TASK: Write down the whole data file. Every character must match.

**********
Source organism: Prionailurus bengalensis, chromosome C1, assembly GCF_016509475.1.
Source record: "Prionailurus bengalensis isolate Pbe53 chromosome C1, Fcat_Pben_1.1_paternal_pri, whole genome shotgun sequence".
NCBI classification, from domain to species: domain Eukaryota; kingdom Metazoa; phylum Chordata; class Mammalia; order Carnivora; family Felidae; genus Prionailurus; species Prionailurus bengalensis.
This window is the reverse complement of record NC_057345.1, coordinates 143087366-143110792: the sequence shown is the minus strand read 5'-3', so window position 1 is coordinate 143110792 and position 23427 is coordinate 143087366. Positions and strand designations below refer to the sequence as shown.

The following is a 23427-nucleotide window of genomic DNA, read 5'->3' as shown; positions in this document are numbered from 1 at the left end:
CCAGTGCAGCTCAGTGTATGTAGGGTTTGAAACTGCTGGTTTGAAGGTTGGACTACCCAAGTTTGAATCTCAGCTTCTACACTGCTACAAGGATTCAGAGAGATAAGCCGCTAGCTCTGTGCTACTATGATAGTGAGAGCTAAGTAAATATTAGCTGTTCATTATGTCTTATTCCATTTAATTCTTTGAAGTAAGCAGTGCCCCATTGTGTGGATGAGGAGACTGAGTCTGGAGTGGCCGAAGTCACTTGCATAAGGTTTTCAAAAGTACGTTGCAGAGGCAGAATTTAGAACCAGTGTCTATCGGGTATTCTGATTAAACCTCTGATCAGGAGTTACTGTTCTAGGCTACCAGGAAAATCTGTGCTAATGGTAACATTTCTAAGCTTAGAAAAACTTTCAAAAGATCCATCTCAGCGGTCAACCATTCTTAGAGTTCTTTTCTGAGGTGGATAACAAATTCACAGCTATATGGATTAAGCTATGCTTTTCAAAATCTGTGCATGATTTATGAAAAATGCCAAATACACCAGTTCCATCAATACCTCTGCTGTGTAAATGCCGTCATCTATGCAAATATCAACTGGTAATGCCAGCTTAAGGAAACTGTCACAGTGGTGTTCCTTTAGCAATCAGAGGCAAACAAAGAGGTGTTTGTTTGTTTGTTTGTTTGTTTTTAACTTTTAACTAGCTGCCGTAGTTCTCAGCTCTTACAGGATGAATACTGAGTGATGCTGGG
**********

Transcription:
Source organism: Prionailurus bengalensis, chromosome C1, assembly GCF_016509475.1.
Source record: "Prionailurus bengalensis isolate Pbe53 chromosome C1, Fcat_Pben_1.1_paternal_pri, whole genome shotgun sequence".
NCBI classification, from domain to species: domain Eukaryota; kingdom Metazoa; phylum Chordata; class Mammalia; order Carnivora; family Felidae; genus Prionailurus; species Prionailurus bengalensis.
This window is the reverse complement of record NC_057345.1, coordinates 143087366-143110792: the sequence shown is the minus strand read 5'-3', so window position 1 is coordinate 143110792 and position 23427 is coordinate 143087366. Positions and strand designations below refer to the sequence as shown.

The following is a 23427-nucleotide window of genomic DNA, read 5'->3' as shown; positions in this document are numbered from 1 at the left end:
CCAGTGCAGCTCAGTGTATGTAGGGTTTGAAACTGCTGGTTTGAAGGTTGGACTACCCAAGTTTGAATCTCAGCTTCTACACTGCTACAAGGATTCAGAGAGATAAGCCGCTAGCTCTGTGCTACTATGATAGTGAGAGCTAAGTAAATATTAGCTGTTCATTATGTCTTATTCCATTTAATTCTTTGAAGTAAGCAGTGCCCCATTGTGTGGATGAGGAGACTGAGTCTGGAGTGGCCGAAGTCACTTGCATAAGGTTTTCAAAAGTACGTTGCAGAGGCAGAATTTAGAACCAGTGTCTATCGGGTATTCTGATTAAACCTCTGATCAGGAGTTACTGTTCTAGGCTACCAGGAAAATCTGTGCTAATGGTAACATTTCTAAGCTTAGAAAAACTTTCAAAAGATCCATCTCAGCGGTCAACCATTCTTAGAGTTCTTTTCTGAGGTGGATAACAAATTCACAGCTATATGGATTAAGCTATGCTTTTCAAAATCTGTGCATGATTTATGAAAAATGCCAAATACACCAGTTCCATCAATACCTCTGCTGTGTAAATGCCGTCATCTATGCAAATATCAACTGGTAATGCCAGCTTAAGGAAACTGTCACAGTGGTGTTCCTTTAGCAATCAGAGGCAAACAAAGAGGTGTTTGTTTGTTTGTTTGTTTGTTTTTAACTTTTAACTAGCTGCCGTAGTTCTCAGCTCTTACAGGATGAATACTGAGTGATGCTGGG